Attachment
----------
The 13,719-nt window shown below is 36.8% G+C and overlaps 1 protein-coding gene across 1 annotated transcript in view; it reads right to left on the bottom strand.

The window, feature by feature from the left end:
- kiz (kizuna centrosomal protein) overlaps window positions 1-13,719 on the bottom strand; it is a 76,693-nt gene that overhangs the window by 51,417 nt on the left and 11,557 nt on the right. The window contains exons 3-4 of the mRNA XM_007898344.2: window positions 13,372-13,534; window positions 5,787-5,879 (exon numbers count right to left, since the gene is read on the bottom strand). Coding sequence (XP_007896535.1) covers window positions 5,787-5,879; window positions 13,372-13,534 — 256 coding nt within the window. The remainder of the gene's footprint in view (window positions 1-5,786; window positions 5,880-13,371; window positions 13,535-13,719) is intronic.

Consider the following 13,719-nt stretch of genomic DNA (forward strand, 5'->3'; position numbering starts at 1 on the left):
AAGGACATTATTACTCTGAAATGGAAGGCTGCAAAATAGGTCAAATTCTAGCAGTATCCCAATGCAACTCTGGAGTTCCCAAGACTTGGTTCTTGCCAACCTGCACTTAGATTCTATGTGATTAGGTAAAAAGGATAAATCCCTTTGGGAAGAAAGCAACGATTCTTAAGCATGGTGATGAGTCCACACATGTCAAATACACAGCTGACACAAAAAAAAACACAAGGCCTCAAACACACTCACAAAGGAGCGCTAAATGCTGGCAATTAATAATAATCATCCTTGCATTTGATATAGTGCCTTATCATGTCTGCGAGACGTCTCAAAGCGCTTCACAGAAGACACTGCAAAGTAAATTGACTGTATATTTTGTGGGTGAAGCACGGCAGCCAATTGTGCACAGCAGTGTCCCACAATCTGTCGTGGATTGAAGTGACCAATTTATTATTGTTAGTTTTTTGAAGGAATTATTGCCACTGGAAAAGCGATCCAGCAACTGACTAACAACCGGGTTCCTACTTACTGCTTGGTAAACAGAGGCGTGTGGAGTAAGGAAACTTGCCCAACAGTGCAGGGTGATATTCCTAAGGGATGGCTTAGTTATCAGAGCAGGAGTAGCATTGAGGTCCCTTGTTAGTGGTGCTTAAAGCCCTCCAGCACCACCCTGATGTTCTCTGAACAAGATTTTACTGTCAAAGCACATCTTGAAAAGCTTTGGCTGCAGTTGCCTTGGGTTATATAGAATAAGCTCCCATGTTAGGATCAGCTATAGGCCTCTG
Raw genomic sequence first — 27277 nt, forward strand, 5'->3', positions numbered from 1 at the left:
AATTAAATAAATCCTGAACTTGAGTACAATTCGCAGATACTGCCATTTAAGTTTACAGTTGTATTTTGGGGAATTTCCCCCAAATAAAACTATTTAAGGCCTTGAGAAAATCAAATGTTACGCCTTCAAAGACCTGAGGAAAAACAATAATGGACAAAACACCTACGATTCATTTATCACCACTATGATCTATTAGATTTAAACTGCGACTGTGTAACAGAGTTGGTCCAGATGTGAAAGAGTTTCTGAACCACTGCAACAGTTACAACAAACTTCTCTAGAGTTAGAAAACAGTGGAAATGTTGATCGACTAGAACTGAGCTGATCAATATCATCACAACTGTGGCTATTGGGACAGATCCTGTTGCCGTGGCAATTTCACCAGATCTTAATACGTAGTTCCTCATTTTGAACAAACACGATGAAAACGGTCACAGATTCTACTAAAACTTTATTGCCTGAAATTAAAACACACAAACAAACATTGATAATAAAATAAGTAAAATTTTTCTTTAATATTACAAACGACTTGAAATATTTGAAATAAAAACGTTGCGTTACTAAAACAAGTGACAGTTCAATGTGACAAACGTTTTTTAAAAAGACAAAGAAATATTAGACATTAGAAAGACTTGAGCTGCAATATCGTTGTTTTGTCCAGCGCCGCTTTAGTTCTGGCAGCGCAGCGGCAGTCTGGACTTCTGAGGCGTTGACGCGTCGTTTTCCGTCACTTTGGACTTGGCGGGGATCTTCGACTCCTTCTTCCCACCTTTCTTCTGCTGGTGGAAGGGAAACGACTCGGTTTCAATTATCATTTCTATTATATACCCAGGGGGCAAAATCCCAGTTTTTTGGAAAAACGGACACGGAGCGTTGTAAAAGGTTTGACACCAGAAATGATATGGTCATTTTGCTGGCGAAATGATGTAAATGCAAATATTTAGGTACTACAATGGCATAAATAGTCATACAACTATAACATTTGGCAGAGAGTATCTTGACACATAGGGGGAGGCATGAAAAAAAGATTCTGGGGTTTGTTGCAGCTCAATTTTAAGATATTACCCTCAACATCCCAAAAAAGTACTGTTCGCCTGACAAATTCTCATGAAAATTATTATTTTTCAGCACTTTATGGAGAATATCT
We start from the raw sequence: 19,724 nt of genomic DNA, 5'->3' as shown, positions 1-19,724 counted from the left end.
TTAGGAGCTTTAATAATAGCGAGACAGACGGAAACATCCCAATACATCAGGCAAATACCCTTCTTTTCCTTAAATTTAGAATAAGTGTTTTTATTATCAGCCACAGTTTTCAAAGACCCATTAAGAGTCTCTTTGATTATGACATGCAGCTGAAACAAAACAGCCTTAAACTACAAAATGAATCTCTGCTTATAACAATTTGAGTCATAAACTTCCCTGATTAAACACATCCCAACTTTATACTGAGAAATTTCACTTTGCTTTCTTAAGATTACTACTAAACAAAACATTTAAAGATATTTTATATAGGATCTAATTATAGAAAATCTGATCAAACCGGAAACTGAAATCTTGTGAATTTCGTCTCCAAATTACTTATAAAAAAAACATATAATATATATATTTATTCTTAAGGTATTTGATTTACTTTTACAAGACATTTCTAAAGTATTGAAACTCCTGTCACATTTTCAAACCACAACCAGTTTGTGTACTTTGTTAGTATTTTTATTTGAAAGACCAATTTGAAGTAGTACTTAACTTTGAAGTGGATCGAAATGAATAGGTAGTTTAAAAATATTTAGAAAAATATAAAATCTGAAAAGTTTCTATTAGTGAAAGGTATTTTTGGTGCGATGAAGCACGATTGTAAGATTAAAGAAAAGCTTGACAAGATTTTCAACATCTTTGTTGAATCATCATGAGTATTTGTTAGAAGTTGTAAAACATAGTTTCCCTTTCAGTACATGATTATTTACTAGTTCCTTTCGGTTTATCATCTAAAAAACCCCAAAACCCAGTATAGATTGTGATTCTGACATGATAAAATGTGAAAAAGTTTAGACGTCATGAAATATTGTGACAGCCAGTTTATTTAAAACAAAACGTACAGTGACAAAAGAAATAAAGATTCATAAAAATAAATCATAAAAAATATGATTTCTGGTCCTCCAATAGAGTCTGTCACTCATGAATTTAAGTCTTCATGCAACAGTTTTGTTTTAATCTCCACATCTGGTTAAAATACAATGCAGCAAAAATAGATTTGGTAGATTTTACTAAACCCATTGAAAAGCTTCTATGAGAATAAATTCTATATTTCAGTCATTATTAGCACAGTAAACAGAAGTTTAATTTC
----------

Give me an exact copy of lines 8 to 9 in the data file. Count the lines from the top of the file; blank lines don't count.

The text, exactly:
We start from the raw sequence: 19,724 nt of genomic DNA, 5'->3' as shown, positions 1-19,724 counted from the left end.
TTAGGAGCTTTAATAATAGCGAGACAGACGGAAACATCCCAATACATCAGGCAAATACCCTTCTTTTCCTTAAATTTAGAATAAGTGTTTTTATTATCAGCCACAGTTTTCAAAGACCCATTAAGAGTCTCTTTGATTATGACATGCAGCTGAAACAAAACAGCCTTAAACTACAAAATGAATCTCTGCTTATAACAATTTGAGTCATAAACTTCCCTGATTAAACACATCCCAACTTTATACTGAGAAATTTCACTTTGCTTTCTTAAGATTACTACTAAACAAAACATTTAAAGATATTTTATATAGGATCTAATTATAGAAAATCTGATCAAACCGGAAACTGAAATCTTGTGAATTTCGTCTCCAAATTACTTATAAAAAAAACATATAATATATATATTTATTCTTAAGGTATTTGATTTACTTTTACAAGACATTTCTAAAGTATTGAAACTCCTGTCACATTTTCAAACCACAACCAGTTTGTGTACTTTGTTAGTATTTTTATTTGAAAGACCAATTTGAAGTAGTACTTAACTTTGAAGTGGATCGAAATGAATAGGTAGTTTAAAAATATTTAGAAAAATATAAAATCTGAAAAGTTTCTATTAGTGAAAGGTATTTTTGGTGCGATGAAGCACGATTGTAAGATTAAAGAAAAGCTTGACAAGATTTTCAACATCTTTGTTGAATCATCATGAGTATTTGTTAGAAGTTGTAAAACATAGTTTCCCTTTCAGTACATGATTATTTACTAGTTCCTTTCGGTTTATCATCTAAAAAACCCCAAAACCCAGTATAGATTGTGATTCTGACATGATAAAATGTGAAAAAGTTTAGACGTCATGAAATATTGTGACAGCCAGTTTATTTAAAACAAAACGTACAGTGACAAAAGAAATAAAGATTCATAAAAATAAATCATAAAAAATATGATTTCTGGTCCTCCAATAGAGTCTGTCACTCATGAATTTAAGTCTTCATGCAACAGTTTTGTTTTAATCTCCACATCTGGTTAAAATACAATGCAGCAAAAATAGATTTGGTAGATTTTACTAAACCCATTGAAAAGCTTCTATGAGAATAAATTCTATATTTCAGTCATTATTAGCACAGTAAACAGAAGTTTAATTTC